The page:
Printer manufacturers have long used chips to thwart third-party ink cartridge sales and lead you to their own products, but now they’re feeling the sting of those restrictions. The register and USA today note Canon a had to ship toner cartridges without copy protection chips due to continued shortages. This, in turn, has led to some ImageRunner MFPs incorrectly report Official Cartridges As Counterfeits – Canon has even taught printer owners how to bypass warnings and deal with defective toner level detection.
We asked Canon for a comment. Some users said they encountered similar issues with HP printers, but this company has not directly confirmed or denied the issues in a statement to The register. Instead, HP said it was using a “globally diverse” supply network to stay “nimble and adaptable” amid chip shortages.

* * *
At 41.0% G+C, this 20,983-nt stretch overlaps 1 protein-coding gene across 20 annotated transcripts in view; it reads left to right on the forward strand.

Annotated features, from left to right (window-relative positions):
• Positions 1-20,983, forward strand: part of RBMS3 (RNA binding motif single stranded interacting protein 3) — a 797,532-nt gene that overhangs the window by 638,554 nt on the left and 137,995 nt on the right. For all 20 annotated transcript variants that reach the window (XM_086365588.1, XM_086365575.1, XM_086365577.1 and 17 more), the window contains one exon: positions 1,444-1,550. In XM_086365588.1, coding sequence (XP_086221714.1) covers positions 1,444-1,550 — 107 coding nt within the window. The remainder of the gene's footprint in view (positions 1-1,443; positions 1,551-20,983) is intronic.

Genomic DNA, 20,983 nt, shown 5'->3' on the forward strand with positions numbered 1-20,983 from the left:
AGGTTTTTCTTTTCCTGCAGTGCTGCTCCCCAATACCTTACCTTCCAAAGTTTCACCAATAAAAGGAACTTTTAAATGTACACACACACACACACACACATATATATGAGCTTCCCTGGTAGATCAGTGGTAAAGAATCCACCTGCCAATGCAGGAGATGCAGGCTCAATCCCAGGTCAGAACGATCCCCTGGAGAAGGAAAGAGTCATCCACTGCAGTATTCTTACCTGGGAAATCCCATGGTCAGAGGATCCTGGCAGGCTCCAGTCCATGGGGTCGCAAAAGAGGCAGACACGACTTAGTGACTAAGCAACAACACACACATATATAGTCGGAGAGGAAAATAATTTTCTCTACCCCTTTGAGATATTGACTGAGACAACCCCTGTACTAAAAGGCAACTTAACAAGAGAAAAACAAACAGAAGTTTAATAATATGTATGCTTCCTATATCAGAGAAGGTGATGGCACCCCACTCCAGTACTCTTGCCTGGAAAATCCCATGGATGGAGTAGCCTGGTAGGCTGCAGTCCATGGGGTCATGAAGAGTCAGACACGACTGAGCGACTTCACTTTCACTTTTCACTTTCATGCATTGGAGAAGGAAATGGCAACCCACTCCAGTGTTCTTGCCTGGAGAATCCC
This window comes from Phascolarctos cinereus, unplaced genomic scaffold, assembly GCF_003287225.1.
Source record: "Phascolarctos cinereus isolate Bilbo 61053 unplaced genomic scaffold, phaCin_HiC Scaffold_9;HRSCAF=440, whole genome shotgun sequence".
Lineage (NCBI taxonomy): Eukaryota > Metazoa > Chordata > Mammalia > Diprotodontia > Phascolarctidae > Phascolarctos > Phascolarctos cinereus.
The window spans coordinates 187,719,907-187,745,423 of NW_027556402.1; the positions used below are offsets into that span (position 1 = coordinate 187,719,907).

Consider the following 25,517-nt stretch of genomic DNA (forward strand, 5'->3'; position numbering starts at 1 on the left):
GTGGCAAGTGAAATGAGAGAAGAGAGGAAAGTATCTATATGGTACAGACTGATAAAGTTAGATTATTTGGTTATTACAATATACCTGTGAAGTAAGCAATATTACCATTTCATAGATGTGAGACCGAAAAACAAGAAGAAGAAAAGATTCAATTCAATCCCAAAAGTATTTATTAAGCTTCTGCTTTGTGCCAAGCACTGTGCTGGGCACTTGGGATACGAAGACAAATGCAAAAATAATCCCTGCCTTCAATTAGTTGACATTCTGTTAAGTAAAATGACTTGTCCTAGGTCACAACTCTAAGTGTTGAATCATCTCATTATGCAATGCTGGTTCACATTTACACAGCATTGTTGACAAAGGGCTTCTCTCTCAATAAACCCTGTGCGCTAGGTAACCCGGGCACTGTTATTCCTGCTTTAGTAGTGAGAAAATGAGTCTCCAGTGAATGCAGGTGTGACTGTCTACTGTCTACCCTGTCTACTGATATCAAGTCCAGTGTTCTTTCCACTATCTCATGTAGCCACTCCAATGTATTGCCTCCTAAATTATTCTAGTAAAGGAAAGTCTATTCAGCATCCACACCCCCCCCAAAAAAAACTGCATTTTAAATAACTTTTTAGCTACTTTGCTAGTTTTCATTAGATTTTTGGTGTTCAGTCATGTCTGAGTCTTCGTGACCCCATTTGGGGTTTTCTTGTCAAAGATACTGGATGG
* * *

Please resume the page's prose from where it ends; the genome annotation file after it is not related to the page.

The printer problem illustrates one of the most common complaints about digital rights management (DRM) and other copy protection systems – they create problems when their designers cannot offer support. complete. Just ask people who have purchased music related to PlaysForSure from Microsoft, for example. Canon, HP, or others are unlikely to ditch their DRM chips anytime soon, but this incident won’t exactly help their case.
All products recommended by Engadget are selected by our editorial team, independent of our parent company. Some of our stories include affiliate links. If you buy something through any of these links, we may earn an affiliate commission.